I have mentioned that the Jewesses and the young Jew girls, compared with the adult Jews and Jew boys, are not street-traders in anything like the proportion which the females were found to bear to the males among the Irish street-folk and the English costermongers. There are, however, a few Jewish females who are itinerant street-sellers as well as stall keepers, in the proportion, perhaps, of one female to seven or eight males. The majority of the street Jew-girls whom I saw on a round were accompanied by boys who were represented to be their brothers, and I have little doubt such was the facts, for these young Jewesses, although often pert and ignorant, are not unchaste. Of this I was assured by a medical gentleman who could speak with sufficient positiveness on the subject.

Fruit is generally sold by these boys and girls together, the lad driving the barrow, and the girl inviting custom and handing the purchases to the buyers. In tending a little stall or a basket at a regular pitch, with such things as cherries or strawberries, the little Jewess differs only from her street-selling sisters in being a brisker trader. The stalls, with a few old knives or scissors, or odds and ends of laces, that are tended by the Jew girls in the streets in the Jewish quarters (I am told there are not above a dozen of them) are generally near the shops and within sight of their parents or friends. One little Jewess, with whom I had some conversation, had not even heard the name of the Chief Rabbi, the Rev. Dr. Adler, and knew nothing of any distinction between German and Portuguese Jews; she had, I am inclined to believe, never heard of either. I am told that the whole, or nearly the whole, of these young female traders reside with parents or friends, and that there is among them far less than the average number of runaways. One Jew told me he thought that the young female members of his tribe did[125] not tramp with the juveniles of the other sex—no, not in the proportion of one to a hundred in comparison, he said with a laugh, with “young women of the Christian persuasion.” My informant had means of knowing this fact, as although still a young man, he had traversed the greater part of England hawking perfumery, which he had abandoned as a bad trade. A wire-worker, long familiar with tramping and going into the country—a man upon whose word I have every reason to rely—told me that he could not remember a single instance of his having seen a young Jewess “travelling” with a boy.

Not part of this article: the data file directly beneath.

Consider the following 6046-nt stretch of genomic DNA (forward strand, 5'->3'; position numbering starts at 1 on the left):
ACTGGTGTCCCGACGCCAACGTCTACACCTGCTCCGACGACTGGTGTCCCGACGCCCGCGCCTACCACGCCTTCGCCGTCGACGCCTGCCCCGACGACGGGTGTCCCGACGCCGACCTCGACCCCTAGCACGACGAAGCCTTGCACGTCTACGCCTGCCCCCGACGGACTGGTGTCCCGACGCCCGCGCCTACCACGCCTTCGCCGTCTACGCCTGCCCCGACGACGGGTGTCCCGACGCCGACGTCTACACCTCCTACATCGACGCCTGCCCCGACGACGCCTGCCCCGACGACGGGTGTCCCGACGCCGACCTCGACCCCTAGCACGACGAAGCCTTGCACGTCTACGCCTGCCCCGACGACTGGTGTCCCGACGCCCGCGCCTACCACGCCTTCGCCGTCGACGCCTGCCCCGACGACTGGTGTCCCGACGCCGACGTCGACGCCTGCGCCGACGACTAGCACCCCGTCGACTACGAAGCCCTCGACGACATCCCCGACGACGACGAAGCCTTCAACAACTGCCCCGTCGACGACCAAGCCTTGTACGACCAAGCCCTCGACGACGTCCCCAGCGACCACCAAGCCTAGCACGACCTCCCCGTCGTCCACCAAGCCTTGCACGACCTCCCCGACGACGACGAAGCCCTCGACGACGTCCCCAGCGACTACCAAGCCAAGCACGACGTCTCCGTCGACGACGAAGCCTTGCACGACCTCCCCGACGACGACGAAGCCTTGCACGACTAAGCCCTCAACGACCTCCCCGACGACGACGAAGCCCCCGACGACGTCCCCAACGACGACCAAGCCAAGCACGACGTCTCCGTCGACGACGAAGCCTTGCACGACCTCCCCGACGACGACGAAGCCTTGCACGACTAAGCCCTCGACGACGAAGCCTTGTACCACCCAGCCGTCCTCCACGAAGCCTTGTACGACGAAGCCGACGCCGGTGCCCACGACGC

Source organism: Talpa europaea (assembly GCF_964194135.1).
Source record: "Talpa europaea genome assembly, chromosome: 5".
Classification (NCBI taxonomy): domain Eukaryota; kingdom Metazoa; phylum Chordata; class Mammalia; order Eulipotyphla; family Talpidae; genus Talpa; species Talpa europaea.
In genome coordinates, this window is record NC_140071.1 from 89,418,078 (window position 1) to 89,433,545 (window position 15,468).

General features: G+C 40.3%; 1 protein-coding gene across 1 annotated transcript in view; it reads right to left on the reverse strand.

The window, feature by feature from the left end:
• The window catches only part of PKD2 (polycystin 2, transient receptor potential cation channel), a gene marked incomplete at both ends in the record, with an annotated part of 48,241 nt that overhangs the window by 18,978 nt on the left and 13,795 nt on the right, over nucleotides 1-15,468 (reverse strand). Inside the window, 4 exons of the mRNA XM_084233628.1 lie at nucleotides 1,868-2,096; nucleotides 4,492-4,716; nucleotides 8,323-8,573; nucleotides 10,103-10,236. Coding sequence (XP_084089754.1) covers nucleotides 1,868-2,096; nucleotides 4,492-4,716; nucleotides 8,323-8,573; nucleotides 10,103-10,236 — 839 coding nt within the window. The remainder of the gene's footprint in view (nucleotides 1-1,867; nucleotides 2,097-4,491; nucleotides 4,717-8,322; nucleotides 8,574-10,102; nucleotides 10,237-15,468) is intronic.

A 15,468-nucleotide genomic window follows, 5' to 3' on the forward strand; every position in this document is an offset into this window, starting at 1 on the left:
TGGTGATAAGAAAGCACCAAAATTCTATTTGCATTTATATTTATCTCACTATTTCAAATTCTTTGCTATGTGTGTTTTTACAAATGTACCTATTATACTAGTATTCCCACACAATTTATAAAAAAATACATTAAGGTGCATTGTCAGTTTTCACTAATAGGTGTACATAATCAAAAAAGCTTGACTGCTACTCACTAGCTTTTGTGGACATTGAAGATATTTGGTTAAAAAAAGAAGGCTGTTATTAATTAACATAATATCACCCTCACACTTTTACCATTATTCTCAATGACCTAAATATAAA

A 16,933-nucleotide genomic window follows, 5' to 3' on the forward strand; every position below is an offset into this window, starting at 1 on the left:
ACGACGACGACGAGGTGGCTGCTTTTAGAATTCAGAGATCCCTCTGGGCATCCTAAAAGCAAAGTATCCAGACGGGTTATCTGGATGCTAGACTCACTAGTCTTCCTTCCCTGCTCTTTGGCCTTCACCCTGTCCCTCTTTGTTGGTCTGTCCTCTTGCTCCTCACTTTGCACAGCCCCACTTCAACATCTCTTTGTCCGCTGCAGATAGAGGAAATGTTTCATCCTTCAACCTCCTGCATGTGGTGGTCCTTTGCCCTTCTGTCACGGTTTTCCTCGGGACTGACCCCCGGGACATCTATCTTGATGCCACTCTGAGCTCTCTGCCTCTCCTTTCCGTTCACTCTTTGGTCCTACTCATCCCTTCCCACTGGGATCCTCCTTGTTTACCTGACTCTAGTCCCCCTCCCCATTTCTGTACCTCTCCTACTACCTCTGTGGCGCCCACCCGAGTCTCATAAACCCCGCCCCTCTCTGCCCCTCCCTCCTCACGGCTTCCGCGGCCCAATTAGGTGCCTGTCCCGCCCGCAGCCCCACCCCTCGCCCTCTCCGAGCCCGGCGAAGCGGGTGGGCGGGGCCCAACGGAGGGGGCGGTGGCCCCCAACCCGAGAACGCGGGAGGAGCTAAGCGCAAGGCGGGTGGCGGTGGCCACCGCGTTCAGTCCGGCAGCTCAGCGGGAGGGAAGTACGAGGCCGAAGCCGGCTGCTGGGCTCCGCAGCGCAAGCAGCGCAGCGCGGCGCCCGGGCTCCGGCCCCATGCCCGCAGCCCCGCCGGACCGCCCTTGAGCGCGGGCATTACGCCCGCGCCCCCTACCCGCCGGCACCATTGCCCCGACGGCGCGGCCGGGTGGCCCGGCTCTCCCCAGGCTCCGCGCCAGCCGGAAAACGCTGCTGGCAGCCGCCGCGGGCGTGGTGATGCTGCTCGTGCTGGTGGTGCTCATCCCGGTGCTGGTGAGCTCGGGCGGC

There are a few adult Jewesses who are itinerant traders, but very few. I met with one who carried on her arm a not very large basket, filled with glass wares; chiefly salt-cellars, cigar-ash plates, blue glass dessert plates, vinegar-cruets, and such like. The greater part of her wares appeared to be blue, and she carried nothing but glass. She was a good-looking and neatly-dressed woman. She peeped in at each shop-door, and up at the windows of every private house, in the street in which I met her, crying, “Clo’, old clo’!” She bartered her glass for old clothes, or bought the garments, dealing principally in female attire, and almost entirely with women. She declined to say anything about her family or her circumstances, except that she had nothing that way to complain about, but—when I had used some names I had authority to make mention of—she said she would, with pleasure, tell me all about her trade, which she carried on rather than do nothing. “When I hawk,” she said with an English accent, her face being unmistakeably Jewish, “I hawk only good glass, and it can hardly be called hawking, as I swop it for more than I sell it. I always ask for the mistress, and if she wants any of my glass we come to a bargain if we can. O, it’s ridiculous to see what things some ladies—I suppose they must be called ladies—offer for my glass. Children’s green or blue gauze veils, torn or faded, and not worth picking up, because no use whatever; old ribbons, not worth dyeing, and old frocks, not worth washing. People say, ‘as keen as a Jew,’ but ladies can’t think we’re very keen when they offer us such rubbish. I do most at the middle kind of houses, both shops and private. I sometimes give a little money for such a thing as a shawl, or a fur tippet, as well as my glass—but only when I can’t help it—to secure a bargain. Sometimes, but not often, I get the old thing and a trifle for my glass. Occasionally I buy outright. I don’t do much, there’s so many in the line, and I don’t go out regularly. I can’t say how many women are in my way—very few; O, I do middling. I told you I had no complaints to make. I don’t calculate my profits or what I sell. My family do that and I don’t trouble myself.”

Of the Synagogues and the Religion of the Street and other Jews.

The Jews in this country are classed as “Portuguese” and “German.” Among them are no distinctions of tribes, but there is of rites and ceremonies, as is set forth in the following extract (which shows also the mode of government) from a Jewish writer: “The Spanish and Portuguese Congregation of Jews, who are also called Sephardin (from the word Sepharad, which signifies Spain in Hebrew), are distinct from the German and Polish Jews in their ritual service. The prayers both daily and for the Sabbath materially differ from each other, and the festival prayers differ still more. Hence the Portuguese Jews have a distinct prayer-book, and the German Jews likewise.